Children of alcoholic abusers develop roles and tendencies defined by the situation they live in. That environment tends to foster households where life is chaotic. Household members tend to feel not in sync because of having to act a certain way to cope with arbitrary rules. In addition, there may be conflict within family members; verbal, emotional or sexual abuse; violence; family secrets and any combination of these. Perhaps family secrets are the most insidious.
Silence in the Household
The unspoken “rules” that dominate a home where one or more alcoholics reside stem from denial.
Avoid Feelings: When emotions are expressed, they may be abusive, generate no positive results and are prompted by drunkenness. They may even be denied the next day. Children do not see emotions expressed appropriately. To cope, feelings that would normally occur in household members get switched off. It’s a survival mechanism that sidesteps hurting all the time.
Do Not Trust: When events get cancelled on a whim, when moods are unpredictable and when promises get regularly broken, children learn not to count on others. They feel that adults do not care enough to make a commitment and stick with it.
Keep it in: Not talking about substance abuse quickly becomes a rule for children of alcoholics. The family needs to deny a problem exists and that it’s connected to drinking. This spreads to not speaking about anything that’s unpleasant.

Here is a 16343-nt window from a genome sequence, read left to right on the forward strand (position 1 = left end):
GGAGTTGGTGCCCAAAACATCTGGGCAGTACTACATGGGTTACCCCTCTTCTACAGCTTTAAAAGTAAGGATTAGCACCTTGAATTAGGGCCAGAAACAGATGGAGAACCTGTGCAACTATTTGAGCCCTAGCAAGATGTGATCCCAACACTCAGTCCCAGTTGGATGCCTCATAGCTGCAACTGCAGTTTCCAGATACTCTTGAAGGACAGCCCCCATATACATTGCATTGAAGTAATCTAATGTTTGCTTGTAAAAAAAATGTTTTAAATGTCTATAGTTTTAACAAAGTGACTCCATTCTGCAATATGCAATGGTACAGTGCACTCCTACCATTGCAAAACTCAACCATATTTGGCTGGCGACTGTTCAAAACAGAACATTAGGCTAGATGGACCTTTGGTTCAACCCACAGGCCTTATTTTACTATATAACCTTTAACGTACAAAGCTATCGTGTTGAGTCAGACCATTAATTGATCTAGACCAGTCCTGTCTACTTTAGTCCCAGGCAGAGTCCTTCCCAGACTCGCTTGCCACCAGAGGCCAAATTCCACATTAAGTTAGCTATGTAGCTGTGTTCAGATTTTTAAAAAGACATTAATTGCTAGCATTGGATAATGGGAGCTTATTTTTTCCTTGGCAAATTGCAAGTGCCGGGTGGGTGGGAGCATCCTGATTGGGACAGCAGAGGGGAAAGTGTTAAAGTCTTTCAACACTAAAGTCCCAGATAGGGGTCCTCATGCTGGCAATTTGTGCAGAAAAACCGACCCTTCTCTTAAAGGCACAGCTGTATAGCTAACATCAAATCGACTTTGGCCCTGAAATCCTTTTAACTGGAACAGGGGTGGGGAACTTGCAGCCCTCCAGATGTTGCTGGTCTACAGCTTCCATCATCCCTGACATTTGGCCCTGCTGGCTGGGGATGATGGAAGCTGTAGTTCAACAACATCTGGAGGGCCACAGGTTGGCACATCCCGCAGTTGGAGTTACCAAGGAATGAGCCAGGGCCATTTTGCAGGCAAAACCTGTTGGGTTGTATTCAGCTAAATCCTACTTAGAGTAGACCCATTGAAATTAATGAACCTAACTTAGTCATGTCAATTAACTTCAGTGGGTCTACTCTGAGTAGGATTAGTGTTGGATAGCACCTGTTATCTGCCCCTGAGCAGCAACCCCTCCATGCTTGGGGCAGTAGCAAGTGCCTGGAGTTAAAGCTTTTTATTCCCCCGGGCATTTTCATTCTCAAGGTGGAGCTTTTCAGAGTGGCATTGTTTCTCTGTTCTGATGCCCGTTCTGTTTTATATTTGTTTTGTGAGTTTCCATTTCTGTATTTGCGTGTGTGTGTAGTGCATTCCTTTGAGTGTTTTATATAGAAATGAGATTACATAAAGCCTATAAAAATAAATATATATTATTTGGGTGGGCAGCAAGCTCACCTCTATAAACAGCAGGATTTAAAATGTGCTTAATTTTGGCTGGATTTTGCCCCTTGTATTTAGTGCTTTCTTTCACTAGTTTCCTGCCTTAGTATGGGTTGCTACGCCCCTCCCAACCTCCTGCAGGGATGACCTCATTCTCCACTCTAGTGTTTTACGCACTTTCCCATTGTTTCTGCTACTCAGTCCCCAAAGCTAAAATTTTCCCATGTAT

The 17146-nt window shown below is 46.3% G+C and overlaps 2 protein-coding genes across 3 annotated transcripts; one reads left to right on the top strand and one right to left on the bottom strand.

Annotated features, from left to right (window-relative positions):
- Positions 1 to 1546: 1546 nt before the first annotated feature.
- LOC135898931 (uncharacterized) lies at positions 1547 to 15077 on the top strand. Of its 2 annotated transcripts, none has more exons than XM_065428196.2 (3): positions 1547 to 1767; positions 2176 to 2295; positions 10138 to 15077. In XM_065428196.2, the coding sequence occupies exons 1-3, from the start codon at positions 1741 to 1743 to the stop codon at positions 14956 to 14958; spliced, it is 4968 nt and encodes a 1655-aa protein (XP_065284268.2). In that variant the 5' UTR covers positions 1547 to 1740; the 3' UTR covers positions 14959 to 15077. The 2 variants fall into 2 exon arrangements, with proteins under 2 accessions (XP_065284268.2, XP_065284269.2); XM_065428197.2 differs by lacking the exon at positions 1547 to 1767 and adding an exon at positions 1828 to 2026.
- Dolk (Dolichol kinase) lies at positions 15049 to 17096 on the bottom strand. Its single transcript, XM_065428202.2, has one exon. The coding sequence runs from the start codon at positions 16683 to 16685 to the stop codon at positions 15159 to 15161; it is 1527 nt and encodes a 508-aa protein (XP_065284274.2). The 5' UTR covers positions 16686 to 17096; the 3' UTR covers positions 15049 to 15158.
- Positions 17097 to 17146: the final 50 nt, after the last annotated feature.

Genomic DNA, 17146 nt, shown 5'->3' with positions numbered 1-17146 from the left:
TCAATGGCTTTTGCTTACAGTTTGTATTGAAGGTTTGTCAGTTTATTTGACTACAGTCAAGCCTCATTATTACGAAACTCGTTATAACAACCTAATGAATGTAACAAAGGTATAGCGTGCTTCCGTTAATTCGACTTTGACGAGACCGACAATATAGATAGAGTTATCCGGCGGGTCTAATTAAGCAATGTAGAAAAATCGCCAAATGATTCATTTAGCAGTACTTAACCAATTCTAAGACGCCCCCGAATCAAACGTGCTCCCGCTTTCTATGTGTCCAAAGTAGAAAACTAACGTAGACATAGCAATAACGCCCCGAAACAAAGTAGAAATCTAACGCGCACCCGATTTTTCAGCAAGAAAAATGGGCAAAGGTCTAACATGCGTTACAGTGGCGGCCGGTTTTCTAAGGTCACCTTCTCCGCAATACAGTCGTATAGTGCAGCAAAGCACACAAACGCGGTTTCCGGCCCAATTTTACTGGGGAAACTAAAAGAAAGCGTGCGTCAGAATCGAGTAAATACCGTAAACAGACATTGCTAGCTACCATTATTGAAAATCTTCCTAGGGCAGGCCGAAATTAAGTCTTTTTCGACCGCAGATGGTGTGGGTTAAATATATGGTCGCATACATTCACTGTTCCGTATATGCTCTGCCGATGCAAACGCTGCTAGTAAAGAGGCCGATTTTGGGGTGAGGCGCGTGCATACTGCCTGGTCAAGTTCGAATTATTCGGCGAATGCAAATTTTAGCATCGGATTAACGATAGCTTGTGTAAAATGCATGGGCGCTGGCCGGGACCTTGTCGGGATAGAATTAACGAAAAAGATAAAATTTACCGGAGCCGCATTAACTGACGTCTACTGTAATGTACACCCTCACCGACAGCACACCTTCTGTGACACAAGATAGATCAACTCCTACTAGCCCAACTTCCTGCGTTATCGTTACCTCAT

While they struggle to cope with the situation, each family member assumes one of more of the following roles:
The Hero: They tend to be the ones who insist all is well. They may achieve great heights academically or professionally.
The Scapegoat: Angry all the time, the scapegoat is the one who gets in trouble. It’s a way of lashing out at the dysfunctional home situation. They also help the family to avoid dealing with the drinking issue. They are often identified as the “family problem.”
The Entertainer: This role has a low distress tolerance. They rely on their sense of humor to take away the family stress. They struggle with focusing and making decisions.
The Good Child: They smooth over upsetting situations by sensing what others are feeling even as they are denying their own emotions. They can tolerate inappropriate behavior and usually ignore their own needs.
The caretaker and the quiet child are other roles that are taken on by children in alcoholic families.
As the children become adults, traits from these roles create troubled behavior. Adults have difficulty expressing emotions, have poor self images and low self esteem. Healthy relationships are difficult to sustain because they feel angry, depressed, isolated or even unlovable. Often, there is a sense of “growing up too fast.” This breeds a lack of curiosity or playfulness about living. It can also mean a certain constant wariness and distrust about life. Often adults strongly desire to live a good deal of distance away from their families. It’s a means of coping by not having to deal with it at all.
If someone in your family has a drug or alcohol problem, the time to get help is now. Pick up the phone and call the number at the top of your screen for an immediate, free consultation. Help is only a moment away…